Disease and phenotype relevant genetic variants identified from histone acetylomes in human hearts
Wilson Lek Wen Tan,
Chukwuemeka George Anene-Nzelu,
Hui San Tan,
Chang Jie Mick Lee,
Matias Ilmari Autio,
Michael P. Morley,
Kenneth B Margulies,
Thomas P. Cappola,
Posted 31 Jan 2019
bioRxiv DOI: 10.1101/536763
Posted 31 Jan 2019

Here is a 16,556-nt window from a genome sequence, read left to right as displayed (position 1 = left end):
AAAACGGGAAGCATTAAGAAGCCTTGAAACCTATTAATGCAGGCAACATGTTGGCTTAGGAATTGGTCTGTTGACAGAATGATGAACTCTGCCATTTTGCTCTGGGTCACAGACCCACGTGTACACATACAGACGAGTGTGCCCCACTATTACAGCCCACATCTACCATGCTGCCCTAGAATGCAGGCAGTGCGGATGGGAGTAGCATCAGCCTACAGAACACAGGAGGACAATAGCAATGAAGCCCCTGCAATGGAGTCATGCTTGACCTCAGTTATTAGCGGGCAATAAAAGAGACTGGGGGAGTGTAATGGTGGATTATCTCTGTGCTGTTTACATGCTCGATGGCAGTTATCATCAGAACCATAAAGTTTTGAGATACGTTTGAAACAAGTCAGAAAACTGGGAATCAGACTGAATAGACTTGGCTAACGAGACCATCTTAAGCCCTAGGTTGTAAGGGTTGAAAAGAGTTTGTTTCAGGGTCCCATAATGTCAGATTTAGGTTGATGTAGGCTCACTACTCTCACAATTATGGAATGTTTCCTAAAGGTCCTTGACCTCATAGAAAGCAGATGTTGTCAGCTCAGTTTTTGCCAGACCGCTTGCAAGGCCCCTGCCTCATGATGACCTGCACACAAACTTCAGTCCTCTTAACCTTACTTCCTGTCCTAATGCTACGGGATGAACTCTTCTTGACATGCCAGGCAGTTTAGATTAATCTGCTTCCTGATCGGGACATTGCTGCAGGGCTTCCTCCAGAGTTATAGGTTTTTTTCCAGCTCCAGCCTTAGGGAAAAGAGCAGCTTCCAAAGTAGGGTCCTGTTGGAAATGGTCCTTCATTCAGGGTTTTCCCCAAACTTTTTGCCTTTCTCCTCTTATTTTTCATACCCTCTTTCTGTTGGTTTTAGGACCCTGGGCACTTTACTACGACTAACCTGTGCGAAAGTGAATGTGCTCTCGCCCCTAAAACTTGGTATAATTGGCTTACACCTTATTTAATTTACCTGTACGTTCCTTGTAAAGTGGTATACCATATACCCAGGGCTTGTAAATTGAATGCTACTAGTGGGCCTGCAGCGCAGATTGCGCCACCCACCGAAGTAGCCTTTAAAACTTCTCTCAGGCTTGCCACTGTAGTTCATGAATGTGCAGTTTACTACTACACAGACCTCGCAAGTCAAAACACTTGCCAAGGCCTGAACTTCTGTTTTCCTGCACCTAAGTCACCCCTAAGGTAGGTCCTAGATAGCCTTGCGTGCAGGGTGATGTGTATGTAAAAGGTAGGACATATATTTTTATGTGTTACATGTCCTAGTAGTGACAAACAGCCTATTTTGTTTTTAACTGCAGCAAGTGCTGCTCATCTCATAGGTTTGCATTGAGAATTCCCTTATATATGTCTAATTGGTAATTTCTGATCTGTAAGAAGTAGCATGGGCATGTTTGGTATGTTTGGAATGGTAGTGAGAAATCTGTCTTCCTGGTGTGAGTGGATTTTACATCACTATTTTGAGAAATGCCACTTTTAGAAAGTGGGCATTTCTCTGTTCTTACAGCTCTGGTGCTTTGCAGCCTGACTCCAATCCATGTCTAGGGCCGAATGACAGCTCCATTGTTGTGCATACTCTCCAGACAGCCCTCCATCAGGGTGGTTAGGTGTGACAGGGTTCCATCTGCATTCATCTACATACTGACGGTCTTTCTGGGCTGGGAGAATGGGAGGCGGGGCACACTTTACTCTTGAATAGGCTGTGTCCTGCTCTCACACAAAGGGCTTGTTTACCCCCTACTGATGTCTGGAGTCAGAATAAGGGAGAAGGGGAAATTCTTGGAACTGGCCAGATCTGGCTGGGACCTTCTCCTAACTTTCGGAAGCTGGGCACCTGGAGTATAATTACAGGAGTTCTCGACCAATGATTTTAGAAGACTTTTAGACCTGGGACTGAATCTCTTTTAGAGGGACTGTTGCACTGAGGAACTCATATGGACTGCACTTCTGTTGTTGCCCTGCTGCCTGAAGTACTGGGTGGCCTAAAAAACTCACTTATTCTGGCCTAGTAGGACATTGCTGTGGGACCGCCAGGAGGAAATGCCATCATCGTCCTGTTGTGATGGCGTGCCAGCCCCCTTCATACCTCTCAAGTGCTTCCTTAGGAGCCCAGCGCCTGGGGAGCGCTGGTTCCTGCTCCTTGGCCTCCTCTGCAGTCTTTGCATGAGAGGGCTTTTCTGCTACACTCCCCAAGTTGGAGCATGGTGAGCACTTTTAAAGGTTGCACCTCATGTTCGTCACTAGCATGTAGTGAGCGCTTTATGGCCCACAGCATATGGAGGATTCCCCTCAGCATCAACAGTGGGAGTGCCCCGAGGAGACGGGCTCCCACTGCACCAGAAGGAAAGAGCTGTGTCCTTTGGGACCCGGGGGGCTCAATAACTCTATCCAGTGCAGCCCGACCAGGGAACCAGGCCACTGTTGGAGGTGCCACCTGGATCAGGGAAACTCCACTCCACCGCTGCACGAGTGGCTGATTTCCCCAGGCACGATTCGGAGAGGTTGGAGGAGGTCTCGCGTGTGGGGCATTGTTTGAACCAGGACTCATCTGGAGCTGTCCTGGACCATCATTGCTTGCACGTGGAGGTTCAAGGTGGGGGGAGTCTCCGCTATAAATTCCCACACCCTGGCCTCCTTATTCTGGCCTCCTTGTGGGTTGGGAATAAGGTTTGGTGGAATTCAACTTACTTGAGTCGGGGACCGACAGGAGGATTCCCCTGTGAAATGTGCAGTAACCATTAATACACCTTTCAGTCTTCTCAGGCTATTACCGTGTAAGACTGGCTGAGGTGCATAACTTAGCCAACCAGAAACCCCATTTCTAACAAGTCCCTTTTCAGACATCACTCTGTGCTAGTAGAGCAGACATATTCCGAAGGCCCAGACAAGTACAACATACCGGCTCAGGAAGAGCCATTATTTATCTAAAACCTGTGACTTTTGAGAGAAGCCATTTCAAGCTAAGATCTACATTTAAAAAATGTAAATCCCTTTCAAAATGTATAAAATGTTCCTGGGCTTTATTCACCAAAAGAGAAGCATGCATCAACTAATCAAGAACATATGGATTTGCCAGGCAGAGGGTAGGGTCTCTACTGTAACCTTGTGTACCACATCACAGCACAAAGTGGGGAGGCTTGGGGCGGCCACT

Identifying genetic markers for heterogeneous complex diseases such as heart failure has been challenging, and may require prohibitively large cohort sizes in genome-wide association studies (GWAS) in order to demonstrate statistical significance1. On the other hand, chromatin quantitative trait loci (QTL), elucidated by direct epigenetic profiling of specific human tissues, may contribute towards prioritising variants for disease-association. Here, we captured non-coding genetic variants by performing enhancer H3K27ac ChIP-seq in 70 human control and end-stage failing hearts, mapping out a comprehensive catalogue of 47,321 putative human heart enhancers. 3,897 differential acetylation peaks (FDR < 0.05) pointed to recognizable pathways altered in heart failure (HF). To identify cardiac histone acetylation QTLs (haQTLs), we regressed out confounding factors including HF disease status, and employed the G-SCI test2 to call out 1,680 haQTLs (FDR < 0.1). A subset of these showed significant association to gene expression, either in cis (180), or through long range interactions (81), identified by Hi-C and Hi-ChIP performed on a subset of hearts. Furthermore, a concordant relationship was found between the gain or disruption of specific transcription factor (TF) binding motifs, inferred from alternative alleles at the haQTLs, associated with altered H3K27ac peak heights. Finally, colocalisation of our haQTLs with heart-related GWAS datasets allowed us to identify 62 unique loci. Disease-association for these new loci may indeed be mediated through modification of H3K27-acetylation enrichment and their corresponding gene expression differences.
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